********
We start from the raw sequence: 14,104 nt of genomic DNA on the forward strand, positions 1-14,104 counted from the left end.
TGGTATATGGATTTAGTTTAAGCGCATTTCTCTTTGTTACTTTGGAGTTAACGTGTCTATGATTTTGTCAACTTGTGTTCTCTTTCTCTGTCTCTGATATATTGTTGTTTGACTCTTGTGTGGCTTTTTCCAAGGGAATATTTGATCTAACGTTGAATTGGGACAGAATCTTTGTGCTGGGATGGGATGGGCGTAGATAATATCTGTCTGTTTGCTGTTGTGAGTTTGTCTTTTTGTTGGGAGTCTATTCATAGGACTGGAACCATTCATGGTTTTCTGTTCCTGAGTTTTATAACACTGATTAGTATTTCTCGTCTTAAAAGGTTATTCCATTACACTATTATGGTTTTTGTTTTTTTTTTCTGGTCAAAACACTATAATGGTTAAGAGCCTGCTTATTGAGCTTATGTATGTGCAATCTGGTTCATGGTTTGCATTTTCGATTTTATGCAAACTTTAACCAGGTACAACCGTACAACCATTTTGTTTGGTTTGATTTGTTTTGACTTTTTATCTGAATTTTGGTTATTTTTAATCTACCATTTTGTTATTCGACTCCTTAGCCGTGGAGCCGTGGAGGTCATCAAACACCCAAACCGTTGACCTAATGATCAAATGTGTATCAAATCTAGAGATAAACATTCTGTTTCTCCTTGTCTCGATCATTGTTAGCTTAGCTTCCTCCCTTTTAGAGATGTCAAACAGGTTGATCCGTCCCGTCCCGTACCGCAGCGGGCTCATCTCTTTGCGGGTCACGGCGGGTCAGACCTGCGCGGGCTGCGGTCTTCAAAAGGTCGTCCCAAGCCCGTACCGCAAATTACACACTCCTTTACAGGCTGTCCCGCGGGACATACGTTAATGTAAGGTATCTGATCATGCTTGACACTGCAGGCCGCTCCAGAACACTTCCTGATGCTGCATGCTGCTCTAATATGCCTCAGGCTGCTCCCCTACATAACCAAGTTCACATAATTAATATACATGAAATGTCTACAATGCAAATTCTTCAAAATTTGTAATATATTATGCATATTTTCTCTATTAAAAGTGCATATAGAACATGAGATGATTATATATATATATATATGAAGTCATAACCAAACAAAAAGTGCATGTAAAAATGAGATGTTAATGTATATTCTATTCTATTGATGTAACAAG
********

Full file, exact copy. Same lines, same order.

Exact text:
We start from the raw sequence: 14,104 nt of genomic DNA on the forward strand, positions 1-14,104 counted from the left end.
TGGTATATGGATTTAGTTTAAGCGCATTTCTCTTTGTTACTTTGGAGTTAACGTGTCTATGATTTTGTCAACTTGTGTTCTCTTTCTCTGTCTCTGATATATTGTTGTTTGACTCTTGTGTGGCTTTTTCCAAGGGAATATTTGATCTAACGTTGAATTGGGACAGAATCTTTGTGCTGGGATGGGATGGGCGTAGATAATATCTGTCTGTTTGCTGTTGTGAGTTTGTCTTTTTGTTGGGAGTCTATTCATAGGACTGGAACCATTCATGGTTTTCTGTTCCTGAGTTTTATAACACTGATTAGTATTTCTCGTCTTAAAAGGTTATTCCATTACACTATTATGGTTTTTGTTTTTTTTTTCTGGTCAAAACACTATAATGGTTAAGAGCCTGCTTATTGAGCTTATGTATGTGCAATCTGGTTCATGGTTTGCATTTTCGATTTTATGCAAACTTTAACCAGGTACAACCGTACAACCATTTTGTTTGGTTTGATTTGTTTTGACTTTTTATCTGAATTTTGGTTATTTTTAATCTACCATTTTGTTATTCGACTCCTTAGCCGTGGAGCCGTGGAGGTCATCAAACACCCAAACCGTTGACCTAATGATCAAATGTGTATCAAATCTAGAGATAAACATTCTGTTTCTCCTTGTCTCGATCATTGTTAGCTTAGCTTCCTCCCTTTTAGAGATGTCAAACAGGTTGATCCGTCCCGTCCCGTACCGCAGCGGGCTCATCTCTTTGCGGGTCACGGCGGGTCAGACCTGCGCGGGCTGCGGTCTTCAAAAGGTCGTCCCAAGCCCGTACCGCAAATTACACACTCCTTTACAGGCTGTCCCGCGGGACATACGTTAATGTAAGGTATCTGATCATGCTTGACACTGCAGGCCGCTCCAGAACACTTCCTGATGCTGCATGCTGCTCTAATATGCCTCAGGCTGCTCCCCTACATAACCAAGTTCACATAATTAATATACATGAAATGTCTACAATGCAAATTCTTCAAAATTTGTAATATATTATGCATATTTTCTCTATTAAAAGTGCATATAGAACATGAGATGATTATATATATATATATATGAAGTCATAACCAAACAAAAAGTGCATGTAAAAATGAGATGTTAATGTATATTCTATTCTATTGATGTAACAAG